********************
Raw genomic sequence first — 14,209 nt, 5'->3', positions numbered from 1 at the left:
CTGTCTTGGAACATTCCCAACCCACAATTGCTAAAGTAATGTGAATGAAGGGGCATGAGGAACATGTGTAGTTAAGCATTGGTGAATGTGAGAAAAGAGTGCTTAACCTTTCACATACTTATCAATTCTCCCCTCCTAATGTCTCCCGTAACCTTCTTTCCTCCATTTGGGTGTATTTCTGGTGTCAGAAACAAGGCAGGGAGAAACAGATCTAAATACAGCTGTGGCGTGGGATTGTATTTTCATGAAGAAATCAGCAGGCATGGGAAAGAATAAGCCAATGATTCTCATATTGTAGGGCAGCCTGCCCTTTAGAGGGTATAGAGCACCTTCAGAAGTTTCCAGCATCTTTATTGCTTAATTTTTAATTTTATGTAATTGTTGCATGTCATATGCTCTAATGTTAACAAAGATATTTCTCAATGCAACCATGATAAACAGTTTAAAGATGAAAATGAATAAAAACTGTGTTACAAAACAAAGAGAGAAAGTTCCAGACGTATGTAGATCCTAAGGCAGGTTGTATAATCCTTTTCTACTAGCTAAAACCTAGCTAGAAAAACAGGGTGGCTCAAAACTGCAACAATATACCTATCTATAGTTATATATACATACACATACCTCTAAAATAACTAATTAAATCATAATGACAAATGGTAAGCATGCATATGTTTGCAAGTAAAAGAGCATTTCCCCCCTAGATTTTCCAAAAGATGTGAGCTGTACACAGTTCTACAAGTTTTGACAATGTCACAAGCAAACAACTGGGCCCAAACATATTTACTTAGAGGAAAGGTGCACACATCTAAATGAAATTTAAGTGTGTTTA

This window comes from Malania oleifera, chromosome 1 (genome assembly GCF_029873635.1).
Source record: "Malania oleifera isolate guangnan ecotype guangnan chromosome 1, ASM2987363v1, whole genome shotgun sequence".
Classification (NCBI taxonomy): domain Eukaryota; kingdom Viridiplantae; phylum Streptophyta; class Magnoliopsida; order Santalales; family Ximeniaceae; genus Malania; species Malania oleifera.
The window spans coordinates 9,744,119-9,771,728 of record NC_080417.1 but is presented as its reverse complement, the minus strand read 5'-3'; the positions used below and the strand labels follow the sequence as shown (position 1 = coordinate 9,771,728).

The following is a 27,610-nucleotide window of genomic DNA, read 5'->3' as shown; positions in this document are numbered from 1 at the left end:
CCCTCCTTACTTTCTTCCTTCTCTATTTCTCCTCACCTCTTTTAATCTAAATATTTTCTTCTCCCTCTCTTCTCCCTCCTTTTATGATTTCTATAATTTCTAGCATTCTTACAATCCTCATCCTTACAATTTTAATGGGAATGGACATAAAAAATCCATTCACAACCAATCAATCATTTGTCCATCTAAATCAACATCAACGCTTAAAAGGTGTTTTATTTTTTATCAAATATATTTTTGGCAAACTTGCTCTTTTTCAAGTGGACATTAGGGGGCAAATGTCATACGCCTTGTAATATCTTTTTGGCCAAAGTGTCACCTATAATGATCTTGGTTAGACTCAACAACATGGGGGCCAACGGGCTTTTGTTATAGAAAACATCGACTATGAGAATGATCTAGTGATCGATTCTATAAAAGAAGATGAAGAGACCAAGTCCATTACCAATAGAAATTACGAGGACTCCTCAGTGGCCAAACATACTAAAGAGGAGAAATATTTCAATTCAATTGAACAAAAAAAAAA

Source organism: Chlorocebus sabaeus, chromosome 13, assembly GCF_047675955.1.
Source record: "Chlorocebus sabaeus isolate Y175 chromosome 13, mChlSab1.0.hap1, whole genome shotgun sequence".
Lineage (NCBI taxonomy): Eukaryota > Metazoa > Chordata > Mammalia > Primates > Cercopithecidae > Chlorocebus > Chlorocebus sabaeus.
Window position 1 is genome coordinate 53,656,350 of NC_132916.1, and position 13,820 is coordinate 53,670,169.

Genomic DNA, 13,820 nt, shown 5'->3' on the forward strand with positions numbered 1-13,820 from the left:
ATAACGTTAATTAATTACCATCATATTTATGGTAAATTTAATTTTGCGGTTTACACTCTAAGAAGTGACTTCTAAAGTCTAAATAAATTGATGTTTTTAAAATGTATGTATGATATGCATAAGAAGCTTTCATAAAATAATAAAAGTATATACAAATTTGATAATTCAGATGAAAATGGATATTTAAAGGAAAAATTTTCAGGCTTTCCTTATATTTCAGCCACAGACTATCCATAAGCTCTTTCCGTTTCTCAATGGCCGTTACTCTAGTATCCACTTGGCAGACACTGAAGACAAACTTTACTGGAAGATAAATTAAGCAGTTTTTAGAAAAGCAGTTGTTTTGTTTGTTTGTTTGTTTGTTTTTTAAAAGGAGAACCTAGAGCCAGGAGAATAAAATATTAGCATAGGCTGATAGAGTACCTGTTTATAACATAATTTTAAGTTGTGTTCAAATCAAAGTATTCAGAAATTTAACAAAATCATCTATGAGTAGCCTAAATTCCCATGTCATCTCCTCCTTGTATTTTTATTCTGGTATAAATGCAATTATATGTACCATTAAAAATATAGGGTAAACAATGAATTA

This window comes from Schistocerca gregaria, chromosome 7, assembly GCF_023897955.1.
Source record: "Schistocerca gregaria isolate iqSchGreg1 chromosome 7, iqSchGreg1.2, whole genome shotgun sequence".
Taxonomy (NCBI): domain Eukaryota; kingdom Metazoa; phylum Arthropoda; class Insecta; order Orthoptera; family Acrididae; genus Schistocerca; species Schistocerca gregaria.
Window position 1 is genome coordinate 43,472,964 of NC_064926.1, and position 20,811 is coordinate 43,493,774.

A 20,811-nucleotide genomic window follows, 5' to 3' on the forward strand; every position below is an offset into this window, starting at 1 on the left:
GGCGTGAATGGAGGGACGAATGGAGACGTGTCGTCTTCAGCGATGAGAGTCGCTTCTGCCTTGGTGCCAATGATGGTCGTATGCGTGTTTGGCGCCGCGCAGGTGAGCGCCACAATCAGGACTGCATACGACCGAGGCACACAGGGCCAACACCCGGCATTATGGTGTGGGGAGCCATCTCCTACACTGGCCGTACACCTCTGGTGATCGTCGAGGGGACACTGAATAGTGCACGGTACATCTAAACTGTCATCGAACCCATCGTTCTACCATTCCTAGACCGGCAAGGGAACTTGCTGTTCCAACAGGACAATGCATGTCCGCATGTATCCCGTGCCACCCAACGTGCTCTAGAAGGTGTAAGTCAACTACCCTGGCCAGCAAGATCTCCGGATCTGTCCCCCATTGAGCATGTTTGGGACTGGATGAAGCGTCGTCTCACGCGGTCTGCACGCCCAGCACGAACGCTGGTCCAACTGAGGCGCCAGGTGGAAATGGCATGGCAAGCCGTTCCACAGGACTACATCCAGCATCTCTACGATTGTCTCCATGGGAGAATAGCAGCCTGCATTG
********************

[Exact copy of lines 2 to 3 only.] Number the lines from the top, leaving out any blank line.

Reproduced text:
CTGTCTTGGAACATTCCCAACCCACAATTGCTAAAGTAATGTGAATGAAGGGGCATGAGGAACATGTGTAGTTAAGCATTGGTGAATGTGAGAAAAGAGTGCTTAACCTTTCACATACTTATCAATTCTCCCCTCCTAATGTCTCCCGTAACCTTCTTTCCTCCATTTGGGTGTATTTCTGGTGTCAGAAACAAGGCAGGGAGAAACAGATCTAAATACAGCTGTGGCGTGGGATTGTATTTTCATGAAGAAATCAGCAGGCATGGGAAAGAATAAGCCAATGATTCTCATATTGTAGGGCAGCCTGCCCTTTAGAGGGTATAGAGCACCTTCAGAAGTTTCCAGCATCTTTATTGCTTAATTTTTAATTTTATGTAATTGTTGCATGTCATATGCTCTAATGTTAACAAAGATATTTCTCAATGCAACCATGATAAACAGTTTAAAGATGAAAATGAATAAAAACTGTGTTACAAAACAAAGAGAGAAAGTTCCAGACGTATGTAGATCCTAAGGCAGGTTGTATAATCCTTTTCTACTAGCTAAAACCTAGCTAGAAAAACAGGGTGGCTCAAAACTGCAACAATATACCTATCTATAGTTATATATACATACACATACCTCTAAAATAACTAATTAAATCATAATGACAAATGGTAAGCATGCATATGTTTGCAAGTAAAAGAGCATTTCCCCCCTAGATTTTCCAAAAGATGTGAGCTGTACACAGTTCTACAAGTTTTGACAATGTCACAAGCAAACAACTGGGCCCAAACATATTTACTTAGAGGAAAGGTGCACACATCTAAATGAAATTTAAGTGTGTTTA

This window comes from Malania oleifera, chromosome 1 (genome assembly GCF_029873635.1).